Personality segmentation analyzes enduring traits that remain consistent for a person over time and across circumstances.
We all exhibit distinct traits in how we approach the world.
Models like the Big Five examine extraversion, agreeableness, conscientiousness, neuroticism, and openness. Personality influences everything from how we socialize to what products resonate with us.
Patterns in these traits influence how people experience and engage with brands. And segmenting by personality allows targeting messaging and products to resonate best with each type.
Interests are also telling — the topics that genuinely fascinate each unique individual. We all geek out about certain hobbies, genres, or categories in our downtime. When brands know what stirs passion, they can create offerings to engage those interests.
National Geographic segments readers into passionate interests like exploration, wildlife, culture, and human ingenuity. They created specialized magazines and programs catering to each — like National Geographic Traveler, focusing on places to visit and interactive digital experiences via the National Geographic Expeditions.
Where someone is in their life journey matters too. Our priorities change throughout schooling, career, parenthood, and retirement. Awareness and understanding target customers’ current life stages help ensure relevance through appropriate messaging, products, and experiences.
One direct example of this is the toy company. Lego conducts in-depth research to understand the evolving interests of kids in different life stages. They segment each age into different types of play – physical, symbolic, with rules, with objects, and pretense. As detailed in this case study, Lego identifies and stresses the importance of play until the age of 8 and has specific categories of toys segmented based on that.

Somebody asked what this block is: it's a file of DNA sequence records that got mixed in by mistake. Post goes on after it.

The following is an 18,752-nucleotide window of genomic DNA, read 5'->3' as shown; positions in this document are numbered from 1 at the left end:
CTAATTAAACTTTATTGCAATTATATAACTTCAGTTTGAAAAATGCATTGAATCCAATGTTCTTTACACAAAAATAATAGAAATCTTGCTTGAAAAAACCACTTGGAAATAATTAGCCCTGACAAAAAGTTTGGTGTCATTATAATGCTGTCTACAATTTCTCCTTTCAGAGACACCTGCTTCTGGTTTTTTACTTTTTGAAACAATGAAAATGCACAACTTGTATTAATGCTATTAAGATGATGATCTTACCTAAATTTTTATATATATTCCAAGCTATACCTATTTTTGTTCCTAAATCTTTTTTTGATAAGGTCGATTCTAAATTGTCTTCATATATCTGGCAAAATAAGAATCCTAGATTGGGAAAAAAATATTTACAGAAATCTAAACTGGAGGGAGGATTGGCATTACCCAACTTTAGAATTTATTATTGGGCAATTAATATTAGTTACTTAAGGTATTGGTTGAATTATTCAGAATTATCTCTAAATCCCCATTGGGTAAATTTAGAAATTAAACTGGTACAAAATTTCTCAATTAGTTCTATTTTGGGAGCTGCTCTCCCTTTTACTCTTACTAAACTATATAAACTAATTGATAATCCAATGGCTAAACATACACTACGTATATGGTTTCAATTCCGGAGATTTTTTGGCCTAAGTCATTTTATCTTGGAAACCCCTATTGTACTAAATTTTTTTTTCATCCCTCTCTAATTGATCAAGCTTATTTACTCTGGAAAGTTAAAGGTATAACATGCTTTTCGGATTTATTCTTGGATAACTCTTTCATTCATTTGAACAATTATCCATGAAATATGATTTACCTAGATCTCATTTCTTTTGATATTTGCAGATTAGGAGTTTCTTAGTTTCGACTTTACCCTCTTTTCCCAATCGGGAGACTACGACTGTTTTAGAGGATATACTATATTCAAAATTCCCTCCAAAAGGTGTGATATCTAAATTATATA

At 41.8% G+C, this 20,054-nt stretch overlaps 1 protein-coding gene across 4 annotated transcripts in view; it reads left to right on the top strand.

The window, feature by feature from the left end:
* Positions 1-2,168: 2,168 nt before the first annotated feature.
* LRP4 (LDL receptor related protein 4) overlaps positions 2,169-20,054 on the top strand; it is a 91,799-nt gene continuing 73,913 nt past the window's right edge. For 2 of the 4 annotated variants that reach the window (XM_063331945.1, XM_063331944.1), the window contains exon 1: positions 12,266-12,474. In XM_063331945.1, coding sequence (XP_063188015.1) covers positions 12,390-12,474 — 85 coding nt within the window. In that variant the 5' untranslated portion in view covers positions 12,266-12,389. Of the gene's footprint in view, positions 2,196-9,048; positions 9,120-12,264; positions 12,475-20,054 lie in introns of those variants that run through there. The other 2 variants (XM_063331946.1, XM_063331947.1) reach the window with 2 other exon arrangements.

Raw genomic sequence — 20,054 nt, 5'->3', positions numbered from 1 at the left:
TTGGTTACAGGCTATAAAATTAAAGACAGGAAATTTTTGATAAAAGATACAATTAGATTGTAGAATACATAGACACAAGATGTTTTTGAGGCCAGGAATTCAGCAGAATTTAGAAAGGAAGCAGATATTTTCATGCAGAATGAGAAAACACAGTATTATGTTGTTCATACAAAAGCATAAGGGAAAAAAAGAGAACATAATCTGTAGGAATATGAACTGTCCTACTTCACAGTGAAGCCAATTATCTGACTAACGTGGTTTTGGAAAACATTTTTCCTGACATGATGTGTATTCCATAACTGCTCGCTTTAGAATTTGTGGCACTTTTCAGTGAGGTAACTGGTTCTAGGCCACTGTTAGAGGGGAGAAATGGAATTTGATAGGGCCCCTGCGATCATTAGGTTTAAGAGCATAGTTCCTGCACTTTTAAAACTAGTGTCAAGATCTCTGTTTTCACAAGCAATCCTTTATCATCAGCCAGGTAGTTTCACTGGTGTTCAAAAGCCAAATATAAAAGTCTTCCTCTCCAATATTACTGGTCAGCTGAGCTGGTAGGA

Lego tailors product lines and marketing for each, like promoting their story-based themes to each segment. You can even see soft marketing in the age categories, where Lego recommends the best toy based on the age group.
We all spend our days differently. We have different daily routines, work schedules, leisure activities, and consumption behaviors. We may be busy professionals, outdoor enthusiasts, social butterflies, or homebodies.
Our lifestyle shapes how we spend our time and money. Segmenting by lifestyle allows marketers to focus on those with aligned routines and priorities.
For example, the coffee chain Starbucks profiles frequent customer lifestyles on its website. They have popularly marketed themselves as the ‘third place’ — a space that is neither home nor work but rather a place for regulars to spend hours working or socializing. This concept has become increasingly popular, and many cafes, restaurants, and other establishments have embraced it to attract and retain customers.
By offering a comfortable, welcoming environment with free Wi-Fi and ample seating, Starbucks has created a space where people can work, study, or simply relax and socialize. This has proven to be a successful strategy to create a sense of community around the establishment and build a loyal customer base.
How to Infuse Psychographic Segmentation in Your Marketing